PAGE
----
Yoga Kicked My Butt
In fact, my classmates—a couple dozen of them—did not appear at all the way I thought yoga people were supposed to look. The men were not little weenie guys, for one thing, and there were several of them—I only say this out of journalistic integrity—who could probably have taken me at arm wrestling. The women—whose ages spanned a couple of generations—were not hippie burnouts and acid crawlbacks. None wore patchouli oil and an extraordinary number of them were highly attractive. The rest were just conventionally good looking. Don't misunderstand: I was with my wife, and I am not single and looking. But if I were, I'd take yoga classes, if only to meet women.
Our instructors—John Schumacher of Unity Woods Yoga Center near Washington, D.C., and Barbara Benagh of The Yoga Studio in Boston—started the first class by asking us to introduce ourselves and talk about our experience with yoga. Several of the students had studied for 20 years or more. My wife and I were the only total beginners, but, when my turn came, I told the assembled yogis, "I haven't done any yoga physically, but I've read three entire books and figure I know everything there is to know about it."
There was a brief moment of silence, and I thought, Yep, humorless. And then the class burst into laughter. Not a lot of it. It wasn't that good a joke.
I looked up at Bob Marley and thought: "Every little thing's gonna be all right."
Enlightenment? No Thanks
Todd had mailed me the books in question when he asked me to write the story. He sent yoga books appropriately addressed to dummies and idiots, along with Erich Schiffmann's Yoga: The Spirit and Practice of Moving into Stillness, which I found well-written but a bit on the ethereal side, at least for me. I figured yoga kinda guys might get a lot out of it.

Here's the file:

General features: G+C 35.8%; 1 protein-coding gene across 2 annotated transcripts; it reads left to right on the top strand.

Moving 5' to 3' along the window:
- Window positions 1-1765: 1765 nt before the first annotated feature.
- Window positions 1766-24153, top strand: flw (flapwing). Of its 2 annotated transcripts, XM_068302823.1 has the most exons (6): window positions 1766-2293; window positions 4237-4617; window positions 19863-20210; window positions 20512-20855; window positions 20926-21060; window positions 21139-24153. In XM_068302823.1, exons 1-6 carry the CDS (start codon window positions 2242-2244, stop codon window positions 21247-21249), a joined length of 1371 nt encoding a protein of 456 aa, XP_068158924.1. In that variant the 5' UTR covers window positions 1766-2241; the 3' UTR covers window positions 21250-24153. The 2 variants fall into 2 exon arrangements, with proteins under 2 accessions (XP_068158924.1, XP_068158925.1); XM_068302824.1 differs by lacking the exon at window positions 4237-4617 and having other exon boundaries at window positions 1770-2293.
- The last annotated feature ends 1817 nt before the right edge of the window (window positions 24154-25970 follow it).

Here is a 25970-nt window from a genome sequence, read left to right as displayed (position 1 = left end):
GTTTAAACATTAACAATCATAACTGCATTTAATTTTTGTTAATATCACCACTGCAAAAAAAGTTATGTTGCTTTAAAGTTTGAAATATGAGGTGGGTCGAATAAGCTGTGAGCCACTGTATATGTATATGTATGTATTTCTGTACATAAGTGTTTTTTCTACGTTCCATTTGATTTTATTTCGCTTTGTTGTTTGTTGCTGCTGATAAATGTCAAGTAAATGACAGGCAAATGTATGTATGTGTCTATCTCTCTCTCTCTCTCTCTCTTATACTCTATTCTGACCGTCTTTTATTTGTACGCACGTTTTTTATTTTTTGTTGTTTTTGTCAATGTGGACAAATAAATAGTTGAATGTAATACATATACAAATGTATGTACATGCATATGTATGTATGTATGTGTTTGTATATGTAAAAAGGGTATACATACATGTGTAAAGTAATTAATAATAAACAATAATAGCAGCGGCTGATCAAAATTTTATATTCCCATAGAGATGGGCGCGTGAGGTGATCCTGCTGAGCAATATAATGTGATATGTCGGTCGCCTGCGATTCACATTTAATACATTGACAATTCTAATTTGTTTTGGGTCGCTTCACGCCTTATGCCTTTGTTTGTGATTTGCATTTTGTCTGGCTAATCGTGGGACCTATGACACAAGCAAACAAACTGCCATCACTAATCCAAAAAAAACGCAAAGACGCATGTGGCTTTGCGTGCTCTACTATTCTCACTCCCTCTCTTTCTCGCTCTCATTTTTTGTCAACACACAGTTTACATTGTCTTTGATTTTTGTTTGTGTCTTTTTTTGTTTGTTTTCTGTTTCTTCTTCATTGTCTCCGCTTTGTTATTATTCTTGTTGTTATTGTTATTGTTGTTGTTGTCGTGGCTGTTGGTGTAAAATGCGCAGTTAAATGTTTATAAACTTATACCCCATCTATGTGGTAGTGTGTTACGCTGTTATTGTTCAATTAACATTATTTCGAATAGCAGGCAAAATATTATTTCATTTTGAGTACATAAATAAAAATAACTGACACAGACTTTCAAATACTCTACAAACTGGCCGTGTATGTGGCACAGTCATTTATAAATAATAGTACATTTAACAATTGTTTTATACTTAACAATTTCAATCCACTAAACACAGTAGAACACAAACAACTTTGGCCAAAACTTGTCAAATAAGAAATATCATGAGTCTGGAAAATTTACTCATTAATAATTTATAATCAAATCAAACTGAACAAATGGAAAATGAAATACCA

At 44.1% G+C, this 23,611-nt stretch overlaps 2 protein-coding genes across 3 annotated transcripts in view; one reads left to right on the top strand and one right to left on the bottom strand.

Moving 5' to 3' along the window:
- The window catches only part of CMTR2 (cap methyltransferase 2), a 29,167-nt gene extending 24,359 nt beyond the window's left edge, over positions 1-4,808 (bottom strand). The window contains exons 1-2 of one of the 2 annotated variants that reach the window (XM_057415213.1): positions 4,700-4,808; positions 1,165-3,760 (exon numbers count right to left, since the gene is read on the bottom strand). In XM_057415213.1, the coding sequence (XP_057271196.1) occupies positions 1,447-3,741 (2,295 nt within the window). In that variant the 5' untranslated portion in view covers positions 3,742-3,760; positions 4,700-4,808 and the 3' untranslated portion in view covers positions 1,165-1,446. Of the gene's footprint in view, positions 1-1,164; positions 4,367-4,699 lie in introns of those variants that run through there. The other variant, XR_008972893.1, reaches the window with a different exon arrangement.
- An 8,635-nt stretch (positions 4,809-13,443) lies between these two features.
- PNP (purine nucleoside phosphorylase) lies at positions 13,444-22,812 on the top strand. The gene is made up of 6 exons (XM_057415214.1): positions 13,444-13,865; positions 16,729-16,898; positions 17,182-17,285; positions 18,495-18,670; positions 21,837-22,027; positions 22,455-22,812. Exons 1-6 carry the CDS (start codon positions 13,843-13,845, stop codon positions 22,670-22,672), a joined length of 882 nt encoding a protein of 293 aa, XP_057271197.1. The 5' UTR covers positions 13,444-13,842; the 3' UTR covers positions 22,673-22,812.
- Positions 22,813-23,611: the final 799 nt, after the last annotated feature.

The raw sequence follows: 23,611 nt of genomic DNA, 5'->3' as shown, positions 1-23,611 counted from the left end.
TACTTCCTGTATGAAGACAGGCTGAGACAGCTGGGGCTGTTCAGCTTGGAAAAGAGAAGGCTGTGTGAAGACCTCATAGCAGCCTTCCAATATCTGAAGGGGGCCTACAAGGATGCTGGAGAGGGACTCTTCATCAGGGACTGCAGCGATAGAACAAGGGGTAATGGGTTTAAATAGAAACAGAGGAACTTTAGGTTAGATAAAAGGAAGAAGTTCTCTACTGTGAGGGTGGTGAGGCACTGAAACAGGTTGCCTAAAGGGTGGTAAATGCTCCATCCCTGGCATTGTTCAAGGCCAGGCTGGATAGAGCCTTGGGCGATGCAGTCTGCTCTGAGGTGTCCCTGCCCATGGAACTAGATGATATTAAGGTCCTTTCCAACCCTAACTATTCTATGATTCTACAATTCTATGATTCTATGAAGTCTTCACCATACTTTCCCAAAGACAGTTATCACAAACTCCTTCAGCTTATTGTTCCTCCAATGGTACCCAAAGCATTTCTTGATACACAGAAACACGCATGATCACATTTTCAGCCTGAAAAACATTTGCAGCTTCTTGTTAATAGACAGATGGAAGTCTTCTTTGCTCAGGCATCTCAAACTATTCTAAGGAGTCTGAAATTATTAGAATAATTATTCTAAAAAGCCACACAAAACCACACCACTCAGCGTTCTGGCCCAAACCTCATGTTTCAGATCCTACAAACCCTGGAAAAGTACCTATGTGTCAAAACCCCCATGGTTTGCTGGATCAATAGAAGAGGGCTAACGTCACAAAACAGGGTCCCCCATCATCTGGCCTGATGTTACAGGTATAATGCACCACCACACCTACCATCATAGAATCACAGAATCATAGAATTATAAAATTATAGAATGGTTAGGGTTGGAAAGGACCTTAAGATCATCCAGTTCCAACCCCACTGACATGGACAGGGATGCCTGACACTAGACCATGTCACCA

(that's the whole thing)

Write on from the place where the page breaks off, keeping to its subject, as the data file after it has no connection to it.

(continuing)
What I was able to glean out of all this material was that the poses, or asanas, were developed thousands of years ago to give people control over their bodies. Such control is essential for yogic meditation. The purpose and goal of meditation is the bliss of eventual enlightenment. That stopped me cold. Enlightenment? No sir, whoa Nellie. None of that whoop-dee-doo for me, thank you very much.
The Enlightened Masters I have read are invariably incomprehensible and entirely incapable of constructing a single coherent English sentence. I'm not discussing someone like Erich Schiffmann, who's actually a very good writer. What I'm talking about here is Flat Out Enlightenment, which is mostly unintelligible gibberish and reads to me like someone swimming through a thick custard of delirium.
And don't think I don't know my Enlightened Masters. I've been to ashrams in India, "power spots" and "convergence points" and "vortices" in California and Colorado and New Mexico. I have spent time chatting to a woman with many, many followers who lives near my home in Montana and who channels Enlightened Masters all day long, as if taking calls on a cellular phone.
The link between them all—the convergence people, the gurus, the Enlightened—is that they don't make any sense (in their written materials, anyway). For that reason they all are self-published—which is to say they pay someone else to publish their work.